Gemunu refused to promise not to quarrel with King Elara because he felt this would be a scar on his character, his courage. Nevertheless he did understand later the true meaning of refusing to declare war on King Elara. In other words, that he would not wage battle; that he must wait until all relevant conditions mature and let the war come to him; that he must be patient until that moment arrived and that he would not on his own initiative march on King Elara.

Crown of the entire land

Isn’t this what really transpired? When King Elara’s reign ended, was it the beginning of King Kavantissa’s era? King Kavantissa did not want ownership to such an era, such a reign. He wanted to rebirth the epoch of the Sinala people. King Kavantissa died, but the time of the Sinhala people arrived. It happened under Prince Gemunu’s watch.

And by that time, Prince Gemunu had fully understood his father. If there was one king who had suppressed his own desires on behalf of the spirit or essence of a people, a race, was it not King Kavantissa? Gemunu bore the crown of the entire land with utmost ease. His eyes became moist. They were tears of happiness. The Great King Dutugemunu remembered the grandmother who, like his father the King, had taught him how to eat kiribath. With utmost calmness of gaze he surveyed the world around him.

Gemunu saw how the Sinhala Buddhist markers of Anuradhapura had gradually been subject to decay under forty years of King Elara’s rule. Elara did what he had to do. He was determined to make Anuradhapura safe for his children and his bloodline after them. One street was practically owned by brahmins. There were some kovils being constructed. More significant was the fact that the brahmins had got involved in the affairs of the viharastana. Gemunu realised that his battle was not over until all these signs were erased and the markers of true heritage once again returned to Anuradhapura, until that moment when he himself would not see it as some foreign city, something he was not a part of or belonged to. Magama was his village, but it was not the capital of the country. Gemunu understood that Anuradhapura should be transformed to a point where any Sinhala person entering the city would feel that he or she was entering his or her capital. It should be the capital of the entire population. It should be the village of all Sinhala people living on the island. If not, would there be any meaning that could be associated with the death of King Elara?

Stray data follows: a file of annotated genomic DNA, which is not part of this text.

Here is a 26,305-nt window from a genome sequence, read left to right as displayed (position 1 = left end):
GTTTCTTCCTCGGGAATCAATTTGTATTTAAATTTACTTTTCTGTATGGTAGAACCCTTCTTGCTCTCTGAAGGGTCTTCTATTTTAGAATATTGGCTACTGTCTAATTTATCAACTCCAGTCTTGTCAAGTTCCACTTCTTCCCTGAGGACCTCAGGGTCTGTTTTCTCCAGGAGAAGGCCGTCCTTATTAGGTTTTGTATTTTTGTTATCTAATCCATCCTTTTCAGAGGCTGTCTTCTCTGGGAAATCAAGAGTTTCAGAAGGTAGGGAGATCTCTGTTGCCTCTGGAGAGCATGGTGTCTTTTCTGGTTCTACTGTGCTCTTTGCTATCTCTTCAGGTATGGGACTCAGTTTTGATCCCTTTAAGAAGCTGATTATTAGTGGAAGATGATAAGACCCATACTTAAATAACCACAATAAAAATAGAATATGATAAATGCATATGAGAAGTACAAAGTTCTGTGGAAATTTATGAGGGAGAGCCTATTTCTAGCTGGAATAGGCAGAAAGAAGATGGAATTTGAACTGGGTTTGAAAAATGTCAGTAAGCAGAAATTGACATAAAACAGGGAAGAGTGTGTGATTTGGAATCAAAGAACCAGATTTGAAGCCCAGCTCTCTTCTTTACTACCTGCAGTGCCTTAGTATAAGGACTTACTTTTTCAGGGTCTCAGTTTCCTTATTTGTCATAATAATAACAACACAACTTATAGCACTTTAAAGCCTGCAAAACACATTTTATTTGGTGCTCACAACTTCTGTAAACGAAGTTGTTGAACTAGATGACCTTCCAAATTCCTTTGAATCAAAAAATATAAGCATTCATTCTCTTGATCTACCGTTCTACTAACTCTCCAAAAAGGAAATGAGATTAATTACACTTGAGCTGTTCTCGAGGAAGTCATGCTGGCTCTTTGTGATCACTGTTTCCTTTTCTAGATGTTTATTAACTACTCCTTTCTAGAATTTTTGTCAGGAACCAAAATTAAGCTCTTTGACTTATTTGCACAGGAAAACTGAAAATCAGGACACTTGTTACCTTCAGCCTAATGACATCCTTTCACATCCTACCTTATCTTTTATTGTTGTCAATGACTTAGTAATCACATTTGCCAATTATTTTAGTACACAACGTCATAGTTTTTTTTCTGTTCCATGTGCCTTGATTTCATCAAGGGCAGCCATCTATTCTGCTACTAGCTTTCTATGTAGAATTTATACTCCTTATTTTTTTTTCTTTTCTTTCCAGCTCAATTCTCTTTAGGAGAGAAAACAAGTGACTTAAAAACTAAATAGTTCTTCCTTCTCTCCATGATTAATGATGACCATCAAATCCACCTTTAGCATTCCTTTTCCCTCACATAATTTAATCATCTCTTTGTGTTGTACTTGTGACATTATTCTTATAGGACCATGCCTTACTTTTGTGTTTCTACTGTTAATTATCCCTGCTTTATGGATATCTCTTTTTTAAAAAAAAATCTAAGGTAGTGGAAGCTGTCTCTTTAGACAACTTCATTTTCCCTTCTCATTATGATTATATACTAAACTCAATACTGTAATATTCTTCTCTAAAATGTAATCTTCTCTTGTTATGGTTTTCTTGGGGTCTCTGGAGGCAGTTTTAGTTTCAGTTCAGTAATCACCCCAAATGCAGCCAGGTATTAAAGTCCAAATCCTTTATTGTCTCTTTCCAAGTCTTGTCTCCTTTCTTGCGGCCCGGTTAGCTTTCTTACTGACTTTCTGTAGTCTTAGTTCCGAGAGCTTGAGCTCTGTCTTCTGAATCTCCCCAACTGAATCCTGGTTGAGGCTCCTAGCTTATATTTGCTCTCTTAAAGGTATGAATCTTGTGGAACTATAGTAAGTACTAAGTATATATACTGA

That night, as he slept, an angel came to meet him. Gemunu could not believe the form that he encountered. It seemed to be an angel simply because it was a woman’s jewellery that adorned the form, because the neckless was made of gold. Wasn’t all this the jewellery he had gifted his father? The figure which appeared to be an angel spoke thus to Prince Gemunu: ‘Son, I may be wearing a woman’s adornments, but I am no Swarnamali; I am your father, the king.’

Carrying the foundation stone of the Great Swarnamali Chaityaya, the Great King Dutugemunu thought that his entire life so far had been nothing more than an exercise. Without having to expend an iota of effort he felt some unseen force taking that stone and laying it on the ground. As his touched the great earth, he felt the warmness of paternity seep into his being through his fingertips.